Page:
Vue directives in ES6

9th August, 2018 - 3 min. read - in Tutorials - Go to Index

I’ve just started studying seriously the vue-cli (now in version 3) because, among all the awesomeness of the framework, it allows to write in pure ES6 javascript, which is, you know, somewhat the future.

I’ve already explored Vue in previous posts but I haven’t written something about the directive feature in general.

In Vue world, there are two main ways to create bricks of your app, that are by:

A component is a small piece of interface with some logic and style. A directive instead, decorate, add or modify an existing component or a simple DOM element with futher functionality, style or behaviour.

A Vue directive in ES5

In plain ES5 javascript, creating a Vue directive is something like:

Vue.directive('make-it-red', {
    inserted: function(el){
        el.style.color = 'red'
    }
})

and here how to use it in your document (Codepen here):

<p v-make-it-red>
    My Text
</p>

Now, you can see the directive has been registered in the global Vue instance, therefore, I can reuse the same functionality in any tag I want to color by red.

But global is evil

One of the things ES6 is trying to solve in the browser world is the global scope. When you import Vue in your browser, its instance is available in the window scope. Likewise, the directive I created before is available in the instance of Vue globally. This is not bad until the complexity of the app reaches some level and weird things begin to arise.

ES6 allows working without polluting the global scope. By now, not natively supported but it will in the future. Thanks to some smart tools such as vue-cli we can use it right now.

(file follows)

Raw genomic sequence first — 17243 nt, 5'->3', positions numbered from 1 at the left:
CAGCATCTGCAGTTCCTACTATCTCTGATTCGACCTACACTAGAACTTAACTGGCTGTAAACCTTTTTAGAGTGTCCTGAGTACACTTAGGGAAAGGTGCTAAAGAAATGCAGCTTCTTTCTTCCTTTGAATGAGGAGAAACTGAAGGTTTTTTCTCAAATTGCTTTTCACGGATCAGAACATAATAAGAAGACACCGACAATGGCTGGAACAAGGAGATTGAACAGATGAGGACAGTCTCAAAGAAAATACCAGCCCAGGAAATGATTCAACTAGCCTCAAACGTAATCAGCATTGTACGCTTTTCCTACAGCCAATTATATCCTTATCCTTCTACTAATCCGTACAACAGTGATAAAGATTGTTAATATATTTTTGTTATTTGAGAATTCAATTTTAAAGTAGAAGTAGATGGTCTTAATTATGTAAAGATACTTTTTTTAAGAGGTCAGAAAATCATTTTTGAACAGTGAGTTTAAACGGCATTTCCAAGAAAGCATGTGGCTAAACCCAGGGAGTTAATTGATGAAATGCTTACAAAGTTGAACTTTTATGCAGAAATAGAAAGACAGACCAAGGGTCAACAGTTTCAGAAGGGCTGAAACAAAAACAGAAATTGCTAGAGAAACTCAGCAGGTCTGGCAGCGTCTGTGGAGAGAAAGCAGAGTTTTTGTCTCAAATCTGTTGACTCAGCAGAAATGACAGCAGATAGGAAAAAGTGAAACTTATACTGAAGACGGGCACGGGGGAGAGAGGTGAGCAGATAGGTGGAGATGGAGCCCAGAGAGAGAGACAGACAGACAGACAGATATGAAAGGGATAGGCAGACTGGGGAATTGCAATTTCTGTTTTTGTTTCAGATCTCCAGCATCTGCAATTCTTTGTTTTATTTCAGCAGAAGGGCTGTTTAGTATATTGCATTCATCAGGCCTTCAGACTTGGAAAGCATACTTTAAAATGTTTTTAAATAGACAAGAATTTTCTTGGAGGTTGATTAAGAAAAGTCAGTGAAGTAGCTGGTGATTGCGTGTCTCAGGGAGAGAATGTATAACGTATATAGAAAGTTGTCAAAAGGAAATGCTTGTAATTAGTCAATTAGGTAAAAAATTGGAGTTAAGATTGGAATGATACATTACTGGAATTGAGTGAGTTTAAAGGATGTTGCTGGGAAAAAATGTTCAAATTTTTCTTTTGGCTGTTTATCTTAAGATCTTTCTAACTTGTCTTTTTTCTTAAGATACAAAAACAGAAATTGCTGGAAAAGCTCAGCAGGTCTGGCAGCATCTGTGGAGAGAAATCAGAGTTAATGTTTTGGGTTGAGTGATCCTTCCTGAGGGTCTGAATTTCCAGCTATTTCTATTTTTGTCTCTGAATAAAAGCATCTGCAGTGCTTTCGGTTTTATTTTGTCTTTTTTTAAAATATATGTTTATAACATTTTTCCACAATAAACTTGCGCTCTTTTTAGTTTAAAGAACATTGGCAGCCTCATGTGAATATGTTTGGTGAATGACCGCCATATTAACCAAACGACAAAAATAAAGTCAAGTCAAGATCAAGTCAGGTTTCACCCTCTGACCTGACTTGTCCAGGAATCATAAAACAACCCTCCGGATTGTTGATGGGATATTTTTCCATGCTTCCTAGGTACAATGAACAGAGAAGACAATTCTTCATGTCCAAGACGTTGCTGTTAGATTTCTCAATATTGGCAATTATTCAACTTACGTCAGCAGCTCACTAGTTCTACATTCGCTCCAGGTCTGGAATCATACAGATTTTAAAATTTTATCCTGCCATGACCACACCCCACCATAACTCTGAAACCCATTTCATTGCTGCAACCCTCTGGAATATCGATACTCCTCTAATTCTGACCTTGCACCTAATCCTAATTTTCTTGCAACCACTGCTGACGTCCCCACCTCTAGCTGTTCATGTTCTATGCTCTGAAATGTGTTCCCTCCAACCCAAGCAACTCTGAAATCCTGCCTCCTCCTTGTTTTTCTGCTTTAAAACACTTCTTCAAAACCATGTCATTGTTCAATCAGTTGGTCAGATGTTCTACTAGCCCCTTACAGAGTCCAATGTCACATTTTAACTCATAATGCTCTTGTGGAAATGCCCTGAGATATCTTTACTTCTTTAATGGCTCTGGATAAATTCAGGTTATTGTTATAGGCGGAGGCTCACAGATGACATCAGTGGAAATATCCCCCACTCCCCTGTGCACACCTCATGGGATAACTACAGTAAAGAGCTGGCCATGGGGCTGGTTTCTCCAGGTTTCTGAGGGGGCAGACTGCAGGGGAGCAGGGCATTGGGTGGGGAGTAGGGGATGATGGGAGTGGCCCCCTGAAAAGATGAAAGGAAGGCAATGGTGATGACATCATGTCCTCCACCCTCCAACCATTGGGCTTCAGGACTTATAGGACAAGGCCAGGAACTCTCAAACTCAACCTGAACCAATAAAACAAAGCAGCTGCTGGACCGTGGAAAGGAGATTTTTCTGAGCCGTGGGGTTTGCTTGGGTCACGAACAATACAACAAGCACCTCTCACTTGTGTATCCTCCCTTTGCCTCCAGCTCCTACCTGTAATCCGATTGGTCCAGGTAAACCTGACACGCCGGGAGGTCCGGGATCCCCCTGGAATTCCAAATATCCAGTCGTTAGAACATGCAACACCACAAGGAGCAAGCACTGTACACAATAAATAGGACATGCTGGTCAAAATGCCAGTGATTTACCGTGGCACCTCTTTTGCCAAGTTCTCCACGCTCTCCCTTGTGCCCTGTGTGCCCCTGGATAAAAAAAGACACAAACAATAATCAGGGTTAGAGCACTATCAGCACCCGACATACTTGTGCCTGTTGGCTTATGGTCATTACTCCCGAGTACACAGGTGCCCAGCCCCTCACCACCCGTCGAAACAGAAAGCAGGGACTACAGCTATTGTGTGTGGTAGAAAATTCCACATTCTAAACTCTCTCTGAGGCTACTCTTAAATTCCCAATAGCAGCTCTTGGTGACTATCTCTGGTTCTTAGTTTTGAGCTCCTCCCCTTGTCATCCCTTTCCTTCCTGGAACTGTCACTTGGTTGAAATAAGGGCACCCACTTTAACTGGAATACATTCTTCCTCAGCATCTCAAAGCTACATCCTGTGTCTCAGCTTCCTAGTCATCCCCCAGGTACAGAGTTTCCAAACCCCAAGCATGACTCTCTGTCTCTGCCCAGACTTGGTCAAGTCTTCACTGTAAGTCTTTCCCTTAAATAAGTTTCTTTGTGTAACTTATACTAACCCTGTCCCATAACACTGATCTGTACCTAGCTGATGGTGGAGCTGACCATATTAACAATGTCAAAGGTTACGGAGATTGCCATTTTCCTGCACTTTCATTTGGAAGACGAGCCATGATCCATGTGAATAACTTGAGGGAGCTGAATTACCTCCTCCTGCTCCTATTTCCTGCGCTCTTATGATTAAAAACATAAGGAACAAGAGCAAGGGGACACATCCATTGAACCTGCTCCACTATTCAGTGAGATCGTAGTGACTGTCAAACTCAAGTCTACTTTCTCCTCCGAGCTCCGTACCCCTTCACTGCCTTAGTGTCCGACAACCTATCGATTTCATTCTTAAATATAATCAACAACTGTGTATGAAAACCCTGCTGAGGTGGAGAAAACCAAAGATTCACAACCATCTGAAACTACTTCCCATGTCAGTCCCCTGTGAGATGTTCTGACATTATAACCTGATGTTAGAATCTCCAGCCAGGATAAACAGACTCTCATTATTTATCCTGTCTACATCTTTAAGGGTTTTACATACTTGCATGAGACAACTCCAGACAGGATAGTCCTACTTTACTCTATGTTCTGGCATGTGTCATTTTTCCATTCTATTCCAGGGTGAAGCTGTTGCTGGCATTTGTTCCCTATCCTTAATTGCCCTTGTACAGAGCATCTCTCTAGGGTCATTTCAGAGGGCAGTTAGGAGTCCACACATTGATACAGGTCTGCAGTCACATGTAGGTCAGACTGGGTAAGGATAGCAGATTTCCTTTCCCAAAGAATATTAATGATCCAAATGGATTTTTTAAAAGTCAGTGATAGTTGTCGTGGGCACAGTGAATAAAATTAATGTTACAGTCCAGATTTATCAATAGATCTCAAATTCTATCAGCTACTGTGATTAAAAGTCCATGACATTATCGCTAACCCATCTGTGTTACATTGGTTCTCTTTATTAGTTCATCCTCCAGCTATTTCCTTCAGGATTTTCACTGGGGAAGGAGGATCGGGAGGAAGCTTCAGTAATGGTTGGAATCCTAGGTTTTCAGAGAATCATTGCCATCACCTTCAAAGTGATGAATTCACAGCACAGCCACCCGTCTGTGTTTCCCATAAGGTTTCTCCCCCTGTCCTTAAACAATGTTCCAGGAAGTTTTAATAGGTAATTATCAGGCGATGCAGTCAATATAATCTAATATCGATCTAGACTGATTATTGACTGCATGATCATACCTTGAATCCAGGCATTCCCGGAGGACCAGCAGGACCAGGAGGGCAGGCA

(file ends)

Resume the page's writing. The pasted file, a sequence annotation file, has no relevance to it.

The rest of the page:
A Vue directive in ES6

Let’s see the same above example using ES6 and the vue-cli. Suppose to save it as makeItRedDirective.js file:

export default{
    inserted (el) {
        el.style.color = 'red'
    }
}

You might notice the missing global declaration of the directive. Right now it is just a function. In order to use it you need to import from within another file, a .vue file for instance:

<template>
    <div>
        <p v-my-dir>My Text</p>
    </div>
</template>


<script>
    import myDir from './makeItRedDirective.js'

    export default{
        directives:{
            'my-dir': myDir
        }
    }
</script>

Do you spot the difference? In ES6 you can import a directive giving a complete custom name to it. Right now the make-it-red directive can be renamed, giving much more responsibility to the developer (what about naming make-it-blue the same directive?)

If you want to make it global in ES6 you can do it modifying the directive like this:

import Vue from 'vue'

export default Vue.directive('make-it-red', {
    inserted (el) {
        el.style.color = 'red'
    }
}

This way you just need to import the directive without explicitly declare it in the component:

<template>
    <div>
        <p v-my-dir>My Text</p>
    </div>
</template>


<script>
    import myDir from './makeItRedDirective.js'

    export default{
    }
</script>

Hope this help new Vue learners.

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